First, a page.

Essays on External Debt Structure and vulnerabilities in Sudden Stop Prone Economies
Toprak, Hasan, Economics - Graduate School of Arts and Sciences, University of Virginia
Korinek, Anton, AS-Economics (ECON), University of Virginia
This dissertation examines the role of external liability structure on the vulnerabilities and the necessary policy design in economies prone to sudden stops. Accounting for different types of capital flows, the first and second chapters study whether monetary policy in emerging market economies should be prudential, i.e., deviate from price stability to induce agents to borrow less and hold more insurance during tranquil times. In the first chapter, I develop a New Keynesian open economy model in which agents can trade a variety of international assets subject to a collateral constraint, then I derive a set of theoretical results. In the second chapter, I calibrate the model and conduct a quantitative analysis. From these analyses, I find that there is no scope for prudential monetary policy if either (1) the government can regulate both the level and composition of capital inflows or (2) commitment is not possible and the government can only regulate the volume but not the composition of flows. Otherwise, monetary policy should be prudential, though it is less effective than capital controls, especially without commitment. Compared with single bond setups, having multiple securities further reduces monetary policy’s capability to act in a prudential manner. These results suggest that macroprudential instruments that target both the level and composition of capital inflows are an essential part of an optimal policy mix. When capital controls are not available, committing to a simple inflation targeting rule delivers higher welfare than discretionary prudential monetary policy.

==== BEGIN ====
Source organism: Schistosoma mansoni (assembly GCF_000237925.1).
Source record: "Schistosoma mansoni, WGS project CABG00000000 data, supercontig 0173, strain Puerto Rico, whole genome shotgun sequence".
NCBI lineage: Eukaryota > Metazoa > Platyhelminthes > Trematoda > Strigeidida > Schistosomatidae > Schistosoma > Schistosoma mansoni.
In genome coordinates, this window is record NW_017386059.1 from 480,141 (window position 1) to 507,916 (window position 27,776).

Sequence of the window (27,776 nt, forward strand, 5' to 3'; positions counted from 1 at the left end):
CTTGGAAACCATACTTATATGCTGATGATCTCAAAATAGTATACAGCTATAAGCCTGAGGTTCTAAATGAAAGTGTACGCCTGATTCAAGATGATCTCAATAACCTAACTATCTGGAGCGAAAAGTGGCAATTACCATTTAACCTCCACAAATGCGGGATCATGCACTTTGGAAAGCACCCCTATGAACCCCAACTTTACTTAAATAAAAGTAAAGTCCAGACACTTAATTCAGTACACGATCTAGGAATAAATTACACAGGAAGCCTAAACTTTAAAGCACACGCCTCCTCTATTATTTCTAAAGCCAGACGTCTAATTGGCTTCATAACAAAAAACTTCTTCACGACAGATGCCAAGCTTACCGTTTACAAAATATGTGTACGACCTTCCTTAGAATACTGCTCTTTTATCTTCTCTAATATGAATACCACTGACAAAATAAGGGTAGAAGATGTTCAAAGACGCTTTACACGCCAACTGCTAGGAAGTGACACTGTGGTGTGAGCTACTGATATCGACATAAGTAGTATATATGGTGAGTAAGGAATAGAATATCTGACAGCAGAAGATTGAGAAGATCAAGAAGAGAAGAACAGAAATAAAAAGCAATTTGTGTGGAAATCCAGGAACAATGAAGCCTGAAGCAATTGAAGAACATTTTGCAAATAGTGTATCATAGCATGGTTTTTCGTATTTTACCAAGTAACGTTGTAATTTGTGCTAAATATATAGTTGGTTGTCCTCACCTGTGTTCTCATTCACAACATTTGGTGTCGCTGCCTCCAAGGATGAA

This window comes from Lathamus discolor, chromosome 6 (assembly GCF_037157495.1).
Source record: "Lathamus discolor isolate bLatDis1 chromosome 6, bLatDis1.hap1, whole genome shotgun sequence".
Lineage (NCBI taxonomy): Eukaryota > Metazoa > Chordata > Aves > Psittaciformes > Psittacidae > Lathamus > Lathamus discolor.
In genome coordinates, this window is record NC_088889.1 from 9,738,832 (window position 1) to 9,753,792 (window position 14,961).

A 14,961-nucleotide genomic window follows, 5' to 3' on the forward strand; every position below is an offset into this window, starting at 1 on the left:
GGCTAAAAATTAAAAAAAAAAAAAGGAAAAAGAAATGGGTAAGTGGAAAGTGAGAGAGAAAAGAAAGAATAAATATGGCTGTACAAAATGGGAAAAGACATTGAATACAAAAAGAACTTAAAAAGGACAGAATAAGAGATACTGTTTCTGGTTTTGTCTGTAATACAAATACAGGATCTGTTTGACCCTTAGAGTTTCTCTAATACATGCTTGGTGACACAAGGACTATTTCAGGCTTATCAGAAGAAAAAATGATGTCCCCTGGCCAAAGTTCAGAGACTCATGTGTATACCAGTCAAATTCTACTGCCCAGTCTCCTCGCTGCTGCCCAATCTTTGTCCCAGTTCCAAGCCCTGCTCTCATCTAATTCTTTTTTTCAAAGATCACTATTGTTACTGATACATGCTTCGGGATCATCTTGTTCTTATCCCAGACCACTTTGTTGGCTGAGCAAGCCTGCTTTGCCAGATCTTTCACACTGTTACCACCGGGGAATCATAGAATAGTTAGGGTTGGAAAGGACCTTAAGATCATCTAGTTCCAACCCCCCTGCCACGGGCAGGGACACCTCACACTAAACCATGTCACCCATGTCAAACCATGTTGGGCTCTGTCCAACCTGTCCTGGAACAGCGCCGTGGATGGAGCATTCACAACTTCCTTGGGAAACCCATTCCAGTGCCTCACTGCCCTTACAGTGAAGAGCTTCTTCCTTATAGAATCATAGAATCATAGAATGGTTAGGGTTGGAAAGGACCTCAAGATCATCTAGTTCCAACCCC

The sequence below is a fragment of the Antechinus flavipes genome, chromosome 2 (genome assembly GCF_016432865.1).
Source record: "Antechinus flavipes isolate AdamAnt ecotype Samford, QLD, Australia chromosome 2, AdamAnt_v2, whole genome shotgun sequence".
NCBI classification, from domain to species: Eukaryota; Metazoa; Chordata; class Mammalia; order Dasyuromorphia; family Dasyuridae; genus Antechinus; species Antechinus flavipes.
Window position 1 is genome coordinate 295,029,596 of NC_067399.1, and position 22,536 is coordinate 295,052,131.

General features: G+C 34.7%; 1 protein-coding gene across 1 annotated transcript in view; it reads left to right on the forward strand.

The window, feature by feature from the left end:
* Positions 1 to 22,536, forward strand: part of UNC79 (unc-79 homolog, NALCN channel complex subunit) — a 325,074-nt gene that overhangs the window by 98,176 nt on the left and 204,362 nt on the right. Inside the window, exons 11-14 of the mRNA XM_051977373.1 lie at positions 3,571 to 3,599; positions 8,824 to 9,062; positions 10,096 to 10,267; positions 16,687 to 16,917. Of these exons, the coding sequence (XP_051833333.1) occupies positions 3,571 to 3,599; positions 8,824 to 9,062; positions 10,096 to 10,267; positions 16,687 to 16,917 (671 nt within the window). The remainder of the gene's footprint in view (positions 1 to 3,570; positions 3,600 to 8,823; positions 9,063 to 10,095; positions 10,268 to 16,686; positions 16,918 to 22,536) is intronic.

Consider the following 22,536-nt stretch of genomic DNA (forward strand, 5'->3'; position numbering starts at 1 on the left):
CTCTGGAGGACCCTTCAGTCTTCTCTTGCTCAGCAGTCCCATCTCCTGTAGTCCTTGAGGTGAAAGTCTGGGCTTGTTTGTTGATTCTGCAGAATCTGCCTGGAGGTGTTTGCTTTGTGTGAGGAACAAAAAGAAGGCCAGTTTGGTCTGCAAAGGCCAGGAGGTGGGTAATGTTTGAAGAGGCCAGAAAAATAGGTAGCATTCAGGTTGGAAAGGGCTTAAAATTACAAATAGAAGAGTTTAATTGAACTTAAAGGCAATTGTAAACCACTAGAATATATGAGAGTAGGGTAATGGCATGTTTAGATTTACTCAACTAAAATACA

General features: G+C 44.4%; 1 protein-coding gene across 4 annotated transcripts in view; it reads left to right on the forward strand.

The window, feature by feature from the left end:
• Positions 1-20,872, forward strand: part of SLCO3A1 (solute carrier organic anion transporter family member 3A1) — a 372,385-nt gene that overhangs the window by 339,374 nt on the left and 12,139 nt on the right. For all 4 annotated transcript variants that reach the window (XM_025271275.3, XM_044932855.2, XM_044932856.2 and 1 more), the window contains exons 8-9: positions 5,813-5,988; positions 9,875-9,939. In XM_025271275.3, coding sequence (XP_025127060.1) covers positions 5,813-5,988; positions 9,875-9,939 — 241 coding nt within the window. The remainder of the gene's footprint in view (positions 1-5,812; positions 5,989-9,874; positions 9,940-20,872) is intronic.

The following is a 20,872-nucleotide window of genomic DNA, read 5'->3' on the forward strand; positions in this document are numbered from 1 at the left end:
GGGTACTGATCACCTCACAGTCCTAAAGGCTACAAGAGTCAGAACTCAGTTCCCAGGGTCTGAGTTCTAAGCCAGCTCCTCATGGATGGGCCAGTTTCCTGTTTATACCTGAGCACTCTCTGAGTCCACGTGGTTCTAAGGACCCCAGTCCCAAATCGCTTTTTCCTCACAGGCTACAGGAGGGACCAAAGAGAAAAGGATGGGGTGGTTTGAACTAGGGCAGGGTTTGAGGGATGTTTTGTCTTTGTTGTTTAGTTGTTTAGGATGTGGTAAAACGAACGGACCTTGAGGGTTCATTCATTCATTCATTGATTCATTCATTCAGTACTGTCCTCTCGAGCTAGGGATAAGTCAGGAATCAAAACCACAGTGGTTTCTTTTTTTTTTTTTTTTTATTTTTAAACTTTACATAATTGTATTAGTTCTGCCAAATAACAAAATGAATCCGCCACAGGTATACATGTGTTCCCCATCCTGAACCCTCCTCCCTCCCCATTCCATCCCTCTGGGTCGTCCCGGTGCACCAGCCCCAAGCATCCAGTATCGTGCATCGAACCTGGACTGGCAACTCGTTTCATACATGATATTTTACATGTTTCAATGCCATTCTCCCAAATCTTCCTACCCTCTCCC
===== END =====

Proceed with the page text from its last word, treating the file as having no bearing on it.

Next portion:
The third chapter explores the transmission of U.S. monetary policy to small open economies, specifically focusing on the role of real debt revaluation channel. The paper presents a tradable-nontradable sectors small open economy model and introduces two channels of monetary transmission - capital flows and debt revaluation. The strength of the debt revaluation channel depends on the dollar's share in both external debt and trade. Using high-frequency data, the paper empirically shows that countries with a larger "exposed debt", a measure of real debt value sensitivity to dollar fluctuations, are more affected by U.S. monetary policy shocks. The findings emphasize that both the level and currency composition of external debt, relative to that of trade, are critical in international monetary policy transmission.
PHD (Doctor of Philosophy)
sudden stops, capital flows, financial crisis, optimal monetary policy, capital controls, US monetary policy spillovers
All rights reserved (no additional license for public reuse)